Our Interests Change; I Don’t Think Our Passions Do

As we grow and change, so do our interests.

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My parents had a garage sale this weekend. So while taking a break from work the other day, I went back to a project I have mostly abandoned since its start: going through everything I own and trying to declutter my life.

In the middle of sorting through the black hole that is my closet, I found a box. In that box were all the items I have kept over the years that, for one reason or another, were once very special to me. I found playbills from musicals I saw in junior high and high school. I found a lanyard from a summer music camp I went to the summer I turned 13. Possibly my favorite was a tiny box of floppy disks (remember those? Anyone?) with labels like “stories” and “projects.”

Those, I’m guessing, were from fourth or fifth grade. So yeah. This box dated way back.

As we grow and change, so do our interests. I used to be interested in Hello Kitty, American Girl dolls and Beanie Babies. I got older, and my interests changed. The things I paid attention to, the activities I engaged in when I was bored or tired or upset, changed. But judging by the things I found in that box in my closet, compared to the things I pursue now, there are things that haven’t changed. Because there are some things that are not interests; rather, they are passions.

Anything resembling my former interests has either been given away or is buried deep in my parents’ basement somewhere. There’s a reason I found so many treasures hidden away in that box. Those are things I never wanted to lose track of. Because they mattered THAT much to me then … and still do now.

I will still jump at the chance to see a Broadway musical live. I would give anything for the opportunity to sing with fifty other people for the sake of making music together. And, as you hopefully already know, I am still writing stories and working on numerous projects.

These things are more than just interests to me; my passions for theatre and music and writing are so embedded in everything I do that I wouldn’t really be me without those things. Writing especially. Many people go through periods in which writing becomes interesting. They want to try writing a story or they want to meet their favorite author. The difference between writing as an interest and writing as a passion is that at some point, writing often stops being interesting, and becomes an essential part of your existence.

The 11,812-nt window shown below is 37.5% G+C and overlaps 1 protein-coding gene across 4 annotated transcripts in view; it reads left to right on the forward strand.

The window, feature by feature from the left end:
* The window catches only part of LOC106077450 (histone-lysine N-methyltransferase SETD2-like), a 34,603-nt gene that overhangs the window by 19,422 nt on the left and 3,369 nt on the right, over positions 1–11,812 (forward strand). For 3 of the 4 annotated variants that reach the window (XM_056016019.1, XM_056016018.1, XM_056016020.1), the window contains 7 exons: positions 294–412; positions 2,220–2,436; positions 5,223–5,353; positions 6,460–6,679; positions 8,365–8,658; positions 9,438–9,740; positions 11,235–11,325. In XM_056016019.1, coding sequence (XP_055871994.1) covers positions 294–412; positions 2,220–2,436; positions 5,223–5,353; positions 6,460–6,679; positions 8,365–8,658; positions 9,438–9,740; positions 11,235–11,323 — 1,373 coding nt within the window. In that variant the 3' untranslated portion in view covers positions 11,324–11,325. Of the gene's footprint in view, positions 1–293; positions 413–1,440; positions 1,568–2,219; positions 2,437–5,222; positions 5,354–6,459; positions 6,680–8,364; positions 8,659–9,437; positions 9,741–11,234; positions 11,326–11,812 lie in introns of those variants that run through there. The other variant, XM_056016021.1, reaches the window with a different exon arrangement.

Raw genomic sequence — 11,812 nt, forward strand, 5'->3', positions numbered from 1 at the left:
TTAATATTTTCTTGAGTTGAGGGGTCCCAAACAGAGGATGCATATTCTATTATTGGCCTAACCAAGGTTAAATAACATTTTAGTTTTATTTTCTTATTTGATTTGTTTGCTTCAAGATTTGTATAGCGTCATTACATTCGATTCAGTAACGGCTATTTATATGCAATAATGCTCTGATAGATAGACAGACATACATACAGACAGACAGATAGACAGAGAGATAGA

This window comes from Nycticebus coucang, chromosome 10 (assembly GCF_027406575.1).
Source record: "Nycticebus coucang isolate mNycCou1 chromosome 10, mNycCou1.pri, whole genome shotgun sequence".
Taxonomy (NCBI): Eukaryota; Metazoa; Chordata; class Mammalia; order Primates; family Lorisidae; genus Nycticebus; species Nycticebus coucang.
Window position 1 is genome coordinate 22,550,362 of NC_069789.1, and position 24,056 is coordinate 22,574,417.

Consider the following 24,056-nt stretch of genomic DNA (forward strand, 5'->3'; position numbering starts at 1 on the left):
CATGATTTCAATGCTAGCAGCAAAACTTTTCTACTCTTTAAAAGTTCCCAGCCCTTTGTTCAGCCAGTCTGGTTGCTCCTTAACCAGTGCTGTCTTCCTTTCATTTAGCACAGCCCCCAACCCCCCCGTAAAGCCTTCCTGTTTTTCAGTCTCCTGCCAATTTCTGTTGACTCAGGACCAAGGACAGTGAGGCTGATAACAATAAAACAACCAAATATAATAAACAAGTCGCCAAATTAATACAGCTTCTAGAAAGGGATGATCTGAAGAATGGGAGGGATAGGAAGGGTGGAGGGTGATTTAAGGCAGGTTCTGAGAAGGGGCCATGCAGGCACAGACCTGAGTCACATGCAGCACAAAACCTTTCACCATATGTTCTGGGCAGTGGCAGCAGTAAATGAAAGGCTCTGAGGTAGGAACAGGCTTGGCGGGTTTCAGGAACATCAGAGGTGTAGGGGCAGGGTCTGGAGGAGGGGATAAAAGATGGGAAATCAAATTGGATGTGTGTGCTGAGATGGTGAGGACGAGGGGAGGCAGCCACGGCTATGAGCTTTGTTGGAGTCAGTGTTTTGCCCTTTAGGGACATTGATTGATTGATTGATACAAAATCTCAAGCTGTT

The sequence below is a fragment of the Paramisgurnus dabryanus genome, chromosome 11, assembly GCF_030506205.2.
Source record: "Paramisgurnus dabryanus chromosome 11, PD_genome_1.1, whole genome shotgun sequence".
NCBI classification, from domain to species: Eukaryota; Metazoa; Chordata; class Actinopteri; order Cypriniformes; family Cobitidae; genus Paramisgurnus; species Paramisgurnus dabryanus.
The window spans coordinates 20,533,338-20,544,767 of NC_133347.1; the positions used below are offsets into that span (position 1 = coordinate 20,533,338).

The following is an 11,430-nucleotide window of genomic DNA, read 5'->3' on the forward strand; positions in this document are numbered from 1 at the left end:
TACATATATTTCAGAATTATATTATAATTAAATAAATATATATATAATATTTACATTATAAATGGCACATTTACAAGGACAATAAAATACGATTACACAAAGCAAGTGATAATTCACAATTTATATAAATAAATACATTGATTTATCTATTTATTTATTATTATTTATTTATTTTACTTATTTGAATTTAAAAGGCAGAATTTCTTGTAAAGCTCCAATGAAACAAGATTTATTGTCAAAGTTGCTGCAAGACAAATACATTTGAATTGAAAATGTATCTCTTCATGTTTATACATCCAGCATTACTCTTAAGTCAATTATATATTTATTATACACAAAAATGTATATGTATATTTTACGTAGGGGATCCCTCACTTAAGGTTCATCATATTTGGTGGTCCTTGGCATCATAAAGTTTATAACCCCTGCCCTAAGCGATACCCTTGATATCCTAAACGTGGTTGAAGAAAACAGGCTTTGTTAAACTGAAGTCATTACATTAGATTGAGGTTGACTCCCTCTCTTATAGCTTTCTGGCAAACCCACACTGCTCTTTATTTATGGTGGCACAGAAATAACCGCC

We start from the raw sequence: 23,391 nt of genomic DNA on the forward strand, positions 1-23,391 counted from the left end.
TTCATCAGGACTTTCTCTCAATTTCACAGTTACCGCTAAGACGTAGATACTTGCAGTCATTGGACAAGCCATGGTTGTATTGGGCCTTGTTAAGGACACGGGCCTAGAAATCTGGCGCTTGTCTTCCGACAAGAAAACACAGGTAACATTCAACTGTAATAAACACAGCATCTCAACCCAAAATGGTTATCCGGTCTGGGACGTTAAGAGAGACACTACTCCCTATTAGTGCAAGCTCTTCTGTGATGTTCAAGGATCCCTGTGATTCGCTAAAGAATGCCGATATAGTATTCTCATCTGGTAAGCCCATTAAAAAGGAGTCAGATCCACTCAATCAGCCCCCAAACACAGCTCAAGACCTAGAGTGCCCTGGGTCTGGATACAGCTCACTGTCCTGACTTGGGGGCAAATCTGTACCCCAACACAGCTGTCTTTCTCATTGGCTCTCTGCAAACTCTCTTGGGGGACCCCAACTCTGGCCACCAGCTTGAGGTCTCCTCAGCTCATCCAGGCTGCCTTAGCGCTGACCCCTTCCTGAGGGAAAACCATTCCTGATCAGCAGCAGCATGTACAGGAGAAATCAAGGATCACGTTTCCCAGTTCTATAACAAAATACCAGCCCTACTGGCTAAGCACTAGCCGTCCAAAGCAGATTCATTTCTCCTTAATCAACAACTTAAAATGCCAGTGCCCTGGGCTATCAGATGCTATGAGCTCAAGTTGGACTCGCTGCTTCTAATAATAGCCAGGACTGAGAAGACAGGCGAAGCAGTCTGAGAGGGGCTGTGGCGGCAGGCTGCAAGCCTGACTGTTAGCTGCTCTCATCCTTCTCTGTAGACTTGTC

To say I am interested in writing is an understatement. Writing is my life. Writing is something I have spent hours upon hours practicing, without prompting from anyone other than myself. When I move (someday … someday), little trinkets I have collected over the years related to writing will find their way into that box of treasures. T-shirts. Pins. Pens. Proof copies of old novels I was never brave enough to actually publish …

Look around your house. Some of the old things you’ll find, you’ll wonder why you’ve kept them around. Others, you’ll hold in your hand and let yourself travel back to the time in your life when they mattered to you most. That is how you know what you are truly passionate about. That feeling, that connection, never really goes away.

Meg is the creator of Novelty Revisions, dedicated to helping writers put their ideas into words. She is a freelance writer and an eight-time NaNoWriMo winner with work published in Teen Ink, Success Story, Lifehack and USA TODAY College. Follow Meg on Twitter for tweets about writing, food and nerdy things.

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